PubMed

    Kura, Nura Umar; Ramli, Mohammad Firuz; Ibrahim, Shaharin; Sulaiman, Wan Nor Azmin; Aris, Ahmad Zaharin; Tanko, Adamu Idris; Zaudi, Muhammad Amar

    2015-01-01

    In this work, the DRASTIC and GALDIT models were employed to determine the groundwater vulnerability to contamination from anthropogenic activities and seawater intrusion in Kapas Island. In addition, the work also utilized sensitivity analysis to evaluate the influence of each individual parameter used in developing the final models. Based on these effects and variation indices of the said parameters, new effective weights were determined and were used to create modified DRASTIC and GALDIT models. The final DRASTIC model classified the island into five vulnerability classes: no risk (110-140), low (140-160), moderate (160-180), high (180-200), and very high (>200), covering 4, 26, 59, 4, and 7 % of the island, respectively. Likewise, for seawater intrusion, the modified GALDIT model delineates the island into four vulnerability classes: very low (<90), low (90-110), moderate (110-130), and high (>130) covering 39, 33, 18, and 9 % of the island, respectively. Both models show that the areas that are likely to be affected by anthropogenic pollution and seawater intrusion are within the alluvial deposit at the western part of the island. Pearson correlation was used to verify the reliability of the two models in predicting their respective contaminants. The correlation matrix showed a good relationship between DRASTIC model and nitrate (r = 0.58). In a similar development, the correlation also reveals a very strong negative relationship between GALDIT model and seawater contaminant indicator (resistivity Ωm) values (r = -0.86) suggesting that the model predicts more than 86 % of seawater intrusion. In order to facilitate management strategy, suitable areas for artificial recharge were identified through modeling. The result suggested some areas within the alluvial deposit at the western part of the island as suitable for artificial recharge. This work can serve as a guide for a full vulnerability assessment to anthropogenic pollution and seawater intrusion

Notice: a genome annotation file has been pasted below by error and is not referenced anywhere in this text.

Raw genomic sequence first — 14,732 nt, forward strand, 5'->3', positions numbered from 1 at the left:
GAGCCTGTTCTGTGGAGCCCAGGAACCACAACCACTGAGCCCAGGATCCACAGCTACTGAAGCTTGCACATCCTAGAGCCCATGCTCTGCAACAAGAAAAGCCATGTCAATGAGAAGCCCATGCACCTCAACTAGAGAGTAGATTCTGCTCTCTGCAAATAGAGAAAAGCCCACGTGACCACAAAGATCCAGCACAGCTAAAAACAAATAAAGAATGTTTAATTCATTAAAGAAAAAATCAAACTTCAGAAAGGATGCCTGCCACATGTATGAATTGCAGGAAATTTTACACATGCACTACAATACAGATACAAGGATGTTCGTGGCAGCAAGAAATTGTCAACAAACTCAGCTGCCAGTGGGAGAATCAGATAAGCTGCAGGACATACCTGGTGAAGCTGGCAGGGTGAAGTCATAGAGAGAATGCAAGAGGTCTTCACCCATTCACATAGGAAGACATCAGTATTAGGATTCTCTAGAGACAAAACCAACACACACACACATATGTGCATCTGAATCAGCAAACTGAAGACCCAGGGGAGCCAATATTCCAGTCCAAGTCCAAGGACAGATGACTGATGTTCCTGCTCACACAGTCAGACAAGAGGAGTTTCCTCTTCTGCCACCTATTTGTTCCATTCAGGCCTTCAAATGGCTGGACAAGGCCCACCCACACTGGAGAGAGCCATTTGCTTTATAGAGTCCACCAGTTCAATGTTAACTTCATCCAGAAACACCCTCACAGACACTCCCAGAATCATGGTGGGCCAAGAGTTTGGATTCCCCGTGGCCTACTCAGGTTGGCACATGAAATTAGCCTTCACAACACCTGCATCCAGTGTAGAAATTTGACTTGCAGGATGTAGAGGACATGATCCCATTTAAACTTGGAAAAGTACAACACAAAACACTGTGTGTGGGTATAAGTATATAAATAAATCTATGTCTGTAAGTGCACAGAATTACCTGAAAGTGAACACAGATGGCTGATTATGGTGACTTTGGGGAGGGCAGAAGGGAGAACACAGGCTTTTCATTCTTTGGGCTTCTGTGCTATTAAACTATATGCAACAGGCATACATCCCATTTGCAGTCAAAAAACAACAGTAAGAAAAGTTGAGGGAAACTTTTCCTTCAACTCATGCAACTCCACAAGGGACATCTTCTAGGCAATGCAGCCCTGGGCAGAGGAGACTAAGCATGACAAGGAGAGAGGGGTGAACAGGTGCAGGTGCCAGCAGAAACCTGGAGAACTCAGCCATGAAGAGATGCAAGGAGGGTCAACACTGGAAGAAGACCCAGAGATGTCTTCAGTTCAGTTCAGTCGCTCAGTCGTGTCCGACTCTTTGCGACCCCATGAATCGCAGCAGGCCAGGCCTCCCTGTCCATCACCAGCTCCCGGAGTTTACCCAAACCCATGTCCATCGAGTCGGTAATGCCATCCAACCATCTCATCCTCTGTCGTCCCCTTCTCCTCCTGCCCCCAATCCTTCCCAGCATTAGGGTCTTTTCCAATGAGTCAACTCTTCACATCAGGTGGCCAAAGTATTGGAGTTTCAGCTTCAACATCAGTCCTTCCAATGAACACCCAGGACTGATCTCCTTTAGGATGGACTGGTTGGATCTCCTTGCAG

17. [Groundwater quality in an arid area of Morocco: impact of pollution on the biodiversity and relationships between crustaceans and bacteria of health interest].

    PubMed

    Hallam, F; Yacoubi-Khebiza, M; Oufdou, K; Boulanouar, M

    2008-11-01

    In the north of Marrakesh (Morocco), the high anthropogenic activity and the permeable nature of the geological ground makes the water of Jbilet vulnerable to contamination. The results of physico-chemical analyses conducted in 2006 showed that two groups of wells could be distinguished. Groundwater of wells located on the right bank of the Tensift River, which are far from any source of pollution, is of fairly good quality, well oxygenated, at neutral pH and with rather weak levels of organic compounds. In contrast, in the other wells in the area of the landfill of the city of Marrakesh and those in the peri-urban area demonstrate deteriorated water quality. The nutriment and organic matter content is quite high. Results of bacteriological analyses of water showed a fairly high faecal contamination. In this area the soil is highly permeable and promotes infiltration of organic pollutants and minerals as well as of pathogen and opportunistic bacteria into groundwater. After their penetration, these microorganisms form films around grain particles. The movements of the stygofauna in the interstices allow bacteria to settle on their exoskeleton and seep into their gut, thus being a potential source of groundwater contamination. An analysis of bacterial flora showed that the rate of bacteria is high in the digestive tract of two crustacean species of the stygobites Typhlocirolana haouzensis and Metacrangonyx spinicaudatus, and that it depends on the species and the bacteria. Bacteria may be one of the potential nutritional resources for stygobites. PMID:18975850

  18. Assessment of the impact of on-site sanitation systems on groundwater pollution in two diverse geological settings--a case study from India.

    PubMed

    Pujari, Paras R; Padmakar, C; Labhasetwar, Pawan K; Mahore, Piyush; Ganguly, A K

    2012-01-01

    On-site sanitation has emerged as a preferred mode of sanitation in cities experiencing rapid urbanization due to the high cost involved in off-site sanitation which requires conventional sewerages. However, this practice has put severe stress on groundwater especially its quality. Under the above backdrop, a study has been undertaken to investigate the impact of on-site sanitation on quality of groundwater sources in two mega cities namely Indore and Kolkata which are situated in two different geological settings. The parameters for the studies are distance of groundwater source from place of sanitation, effect of summer and monsoon seasons, local hydro-geological conditions, and physico-chemical parameters. NO(3) and fecal coliform concentrations are considered as main indexes of pollution in water. Out of many conclusions which can be made from this studies, one major conclusion is about the influence of on-site sanitation on groundwater quality is minimal in Kolkata, whereas it is significant in Indore. This difference is due to the difference in hydrogeological parameters of these two cities, Kolkata being on alluvium quaternary and Indore being on Deccan trap of Cretaceous to Paleogene age. PMID:21400241

  19. [Comparative analysis of two different methods for risk assessment of groundwater pollution: a case study in Beijing plain].

    PubMed

    Wang, Hong-na; He, Jiang-tao; Ma, Wen-jie; Xu, Zhen

    2015-01-01